Samantha O’Sullivan, 17, of Washington, D.C., a senior at School Without Walls Senior High School, started and leads an after-school club that engages African American middle school students in fun and educational science activities, to promote their interest and self-confidence in STEM (science, technology, engineering and math) subjects. “As an African American girl pursuing math and physics, I have often found that professionals in my fields of interest do not look like me,” said Samantha. She recalls walking into a physics lab for her first internship and “feeling immediately out of place.” Determined that “no student should doubt their own ability or face any kind of hardship because of their race or gender,” Samantha launched her “STEM Up!” club.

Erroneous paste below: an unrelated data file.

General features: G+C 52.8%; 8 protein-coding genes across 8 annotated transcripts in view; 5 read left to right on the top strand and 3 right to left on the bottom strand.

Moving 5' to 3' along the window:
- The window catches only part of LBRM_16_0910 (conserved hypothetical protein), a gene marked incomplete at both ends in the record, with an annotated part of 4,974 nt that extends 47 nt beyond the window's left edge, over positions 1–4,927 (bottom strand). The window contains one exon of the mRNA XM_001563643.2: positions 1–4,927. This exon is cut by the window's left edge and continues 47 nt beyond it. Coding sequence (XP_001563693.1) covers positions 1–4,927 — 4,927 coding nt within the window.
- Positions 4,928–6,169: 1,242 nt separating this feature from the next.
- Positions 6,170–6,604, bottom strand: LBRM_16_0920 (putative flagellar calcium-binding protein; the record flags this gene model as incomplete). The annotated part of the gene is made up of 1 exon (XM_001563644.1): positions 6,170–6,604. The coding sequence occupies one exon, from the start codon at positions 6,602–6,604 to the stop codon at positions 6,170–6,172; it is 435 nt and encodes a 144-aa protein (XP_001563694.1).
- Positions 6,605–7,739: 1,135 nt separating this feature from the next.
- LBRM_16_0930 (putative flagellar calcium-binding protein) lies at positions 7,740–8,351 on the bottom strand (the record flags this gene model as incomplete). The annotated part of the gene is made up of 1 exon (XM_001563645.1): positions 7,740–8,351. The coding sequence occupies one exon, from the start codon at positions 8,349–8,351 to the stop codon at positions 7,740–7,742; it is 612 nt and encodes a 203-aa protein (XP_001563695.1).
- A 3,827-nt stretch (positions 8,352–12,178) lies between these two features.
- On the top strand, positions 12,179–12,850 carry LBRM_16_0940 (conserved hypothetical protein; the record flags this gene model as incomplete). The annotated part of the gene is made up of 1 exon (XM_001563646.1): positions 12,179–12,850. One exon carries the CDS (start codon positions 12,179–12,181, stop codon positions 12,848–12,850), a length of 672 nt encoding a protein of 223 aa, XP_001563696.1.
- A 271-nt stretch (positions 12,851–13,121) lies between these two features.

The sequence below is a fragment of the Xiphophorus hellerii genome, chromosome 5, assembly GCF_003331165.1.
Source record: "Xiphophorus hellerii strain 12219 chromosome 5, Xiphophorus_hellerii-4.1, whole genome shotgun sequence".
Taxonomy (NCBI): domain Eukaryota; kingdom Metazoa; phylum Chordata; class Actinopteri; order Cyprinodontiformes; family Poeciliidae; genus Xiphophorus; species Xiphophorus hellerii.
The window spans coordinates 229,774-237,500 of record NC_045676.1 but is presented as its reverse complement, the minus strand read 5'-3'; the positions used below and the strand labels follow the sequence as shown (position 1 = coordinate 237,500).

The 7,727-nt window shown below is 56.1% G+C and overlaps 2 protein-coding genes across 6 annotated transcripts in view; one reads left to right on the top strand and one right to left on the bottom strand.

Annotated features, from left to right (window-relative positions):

After meeting with principals and the heads of science departments at several middle schools, Samantha found support and a sponsoring science teacher at Stuart Hobson Middle School. She assembled materials and planned activities for her club, and then began holding club meetings after school every Tuesday and Thursday. About 15 middle schoolers attend each two-hour meeting, engaging in hands-on activities such as robot-building and chemistry and biology experiments. “By creating a space where African American girls feel confident to ask questions and explore STEM amongst other students that look like them, I have seen their self-confidence increase, and their ability and skills in science flourish,” said Samantha.